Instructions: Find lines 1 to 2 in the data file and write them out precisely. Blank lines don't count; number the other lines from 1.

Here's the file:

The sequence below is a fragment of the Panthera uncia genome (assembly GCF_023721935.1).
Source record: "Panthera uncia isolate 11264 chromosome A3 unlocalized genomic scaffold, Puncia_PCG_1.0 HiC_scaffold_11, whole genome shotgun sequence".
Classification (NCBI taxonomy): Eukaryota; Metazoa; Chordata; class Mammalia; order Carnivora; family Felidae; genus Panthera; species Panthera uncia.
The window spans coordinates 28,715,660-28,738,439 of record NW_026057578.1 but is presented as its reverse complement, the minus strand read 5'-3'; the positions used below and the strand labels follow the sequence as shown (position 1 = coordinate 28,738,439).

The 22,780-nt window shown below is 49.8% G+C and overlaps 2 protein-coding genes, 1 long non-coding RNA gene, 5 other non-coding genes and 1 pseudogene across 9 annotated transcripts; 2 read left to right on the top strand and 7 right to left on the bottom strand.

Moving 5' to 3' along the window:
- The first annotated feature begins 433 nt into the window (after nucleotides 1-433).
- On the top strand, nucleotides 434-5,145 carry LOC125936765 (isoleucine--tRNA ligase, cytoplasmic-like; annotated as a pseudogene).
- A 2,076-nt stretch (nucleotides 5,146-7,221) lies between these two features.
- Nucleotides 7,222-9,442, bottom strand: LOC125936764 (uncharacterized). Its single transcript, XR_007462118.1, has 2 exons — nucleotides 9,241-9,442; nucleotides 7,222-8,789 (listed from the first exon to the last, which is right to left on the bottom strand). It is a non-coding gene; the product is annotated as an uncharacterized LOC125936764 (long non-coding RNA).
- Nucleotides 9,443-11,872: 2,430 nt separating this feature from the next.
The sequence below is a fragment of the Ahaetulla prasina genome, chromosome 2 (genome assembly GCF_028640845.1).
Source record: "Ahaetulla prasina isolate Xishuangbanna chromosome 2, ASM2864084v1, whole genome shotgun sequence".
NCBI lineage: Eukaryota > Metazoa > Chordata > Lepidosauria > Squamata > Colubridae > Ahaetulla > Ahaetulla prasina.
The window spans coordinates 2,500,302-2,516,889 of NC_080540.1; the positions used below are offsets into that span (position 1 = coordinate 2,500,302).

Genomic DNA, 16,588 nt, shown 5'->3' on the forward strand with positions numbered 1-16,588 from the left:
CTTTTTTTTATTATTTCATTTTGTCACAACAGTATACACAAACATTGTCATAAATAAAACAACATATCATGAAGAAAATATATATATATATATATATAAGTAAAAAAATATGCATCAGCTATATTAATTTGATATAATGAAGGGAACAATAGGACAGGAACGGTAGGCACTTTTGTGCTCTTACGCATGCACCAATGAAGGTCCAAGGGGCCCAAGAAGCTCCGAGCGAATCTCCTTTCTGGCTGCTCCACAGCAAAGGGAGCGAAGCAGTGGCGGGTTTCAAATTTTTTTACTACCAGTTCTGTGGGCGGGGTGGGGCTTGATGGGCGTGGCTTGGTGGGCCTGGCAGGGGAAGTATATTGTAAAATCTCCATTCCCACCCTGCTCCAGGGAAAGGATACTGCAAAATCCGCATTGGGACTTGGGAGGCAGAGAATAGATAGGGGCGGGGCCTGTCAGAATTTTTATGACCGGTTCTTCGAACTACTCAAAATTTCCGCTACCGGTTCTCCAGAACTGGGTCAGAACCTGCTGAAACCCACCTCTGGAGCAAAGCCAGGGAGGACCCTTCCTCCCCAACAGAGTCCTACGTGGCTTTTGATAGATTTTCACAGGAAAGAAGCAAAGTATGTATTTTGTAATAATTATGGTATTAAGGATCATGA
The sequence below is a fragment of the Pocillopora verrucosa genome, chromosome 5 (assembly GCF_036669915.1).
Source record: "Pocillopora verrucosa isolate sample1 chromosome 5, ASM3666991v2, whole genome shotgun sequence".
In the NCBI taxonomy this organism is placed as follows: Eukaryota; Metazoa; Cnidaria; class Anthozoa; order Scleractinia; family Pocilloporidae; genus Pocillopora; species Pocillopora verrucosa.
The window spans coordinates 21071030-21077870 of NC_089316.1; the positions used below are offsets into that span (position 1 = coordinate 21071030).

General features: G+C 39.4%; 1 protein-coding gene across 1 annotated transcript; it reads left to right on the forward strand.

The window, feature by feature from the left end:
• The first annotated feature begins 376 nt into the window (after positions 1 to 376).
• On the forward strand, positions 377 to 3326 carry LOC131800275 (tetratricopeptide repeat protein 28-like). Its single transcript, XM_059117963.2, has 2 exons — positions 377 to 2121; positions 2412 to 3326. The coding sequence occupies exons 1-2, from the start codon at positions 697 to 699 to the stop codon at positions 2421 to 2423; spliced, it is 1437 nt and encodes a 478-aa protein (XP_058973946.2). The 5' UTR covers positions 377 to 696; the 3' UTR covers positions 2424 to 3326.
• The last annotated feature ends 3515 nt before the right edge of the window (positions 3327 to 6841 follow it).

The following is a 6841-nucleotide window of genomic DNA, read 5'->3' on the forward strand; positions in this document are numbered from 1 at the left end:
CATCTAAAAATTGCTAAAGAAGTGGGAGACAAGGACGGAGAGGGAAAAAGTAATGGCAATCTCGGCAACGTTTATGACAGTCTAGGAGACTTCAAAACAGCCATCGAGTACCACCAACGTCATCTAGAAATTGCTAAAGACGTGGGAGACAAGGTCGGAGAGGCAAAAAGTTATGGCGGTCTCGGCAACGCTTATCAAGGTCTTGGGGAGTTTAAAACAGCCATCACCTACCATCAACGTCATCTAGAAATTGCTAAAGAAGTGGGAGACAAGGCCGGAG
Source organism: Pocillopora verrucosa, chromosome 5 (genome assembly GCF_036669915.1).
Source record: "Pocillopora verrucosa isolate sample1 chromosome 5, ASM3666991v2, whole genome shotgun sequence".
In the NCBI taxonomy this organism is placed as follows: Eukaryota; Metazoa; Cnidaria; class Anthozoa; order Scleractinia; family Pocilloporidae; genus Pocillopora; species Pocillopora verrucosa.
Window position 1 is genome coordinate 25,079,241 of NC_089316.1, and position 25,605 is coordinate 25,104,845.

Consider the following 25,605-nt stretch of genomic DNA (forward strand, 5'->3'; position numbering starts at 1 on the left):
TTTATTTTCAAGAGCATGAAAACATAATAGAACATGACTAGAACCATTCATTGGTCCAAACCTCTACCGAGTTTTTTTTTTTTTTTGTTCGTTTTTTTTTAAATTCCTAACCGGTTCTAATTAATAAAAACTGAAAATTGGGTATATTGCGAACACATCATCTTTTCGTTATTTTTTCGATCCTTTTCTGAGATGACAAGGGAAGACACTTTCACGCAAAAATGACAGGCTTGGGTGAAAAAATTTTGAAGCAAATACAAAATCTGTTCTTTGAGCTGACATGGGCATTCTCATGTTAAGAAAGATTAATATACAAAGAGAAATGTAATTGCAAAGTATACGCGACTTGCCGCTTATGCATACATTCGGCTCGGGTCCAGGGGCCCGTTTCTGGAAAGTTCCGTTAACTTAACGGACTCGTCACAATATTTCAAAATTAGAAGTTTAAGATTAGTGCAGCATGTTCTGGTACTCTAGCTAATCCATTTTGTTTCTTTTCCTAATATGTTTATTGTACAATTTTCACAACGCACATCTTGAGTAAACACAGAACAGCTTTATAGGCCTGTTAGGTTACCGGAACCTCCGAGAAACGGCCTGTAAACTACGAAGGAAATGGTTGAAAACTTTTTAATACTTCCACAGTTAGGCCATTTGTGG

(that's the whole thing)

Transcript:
The sequence below is a fragment of the Panthera uncia genome (assembly GCF_023721935.1).
Source record: "Panthera uncia isolate 11264 chromosome A3 unlocalized genomic scaffold, Puncia_PCG_1.0 HiC_scaffold_11, whole genome shotgun sequence".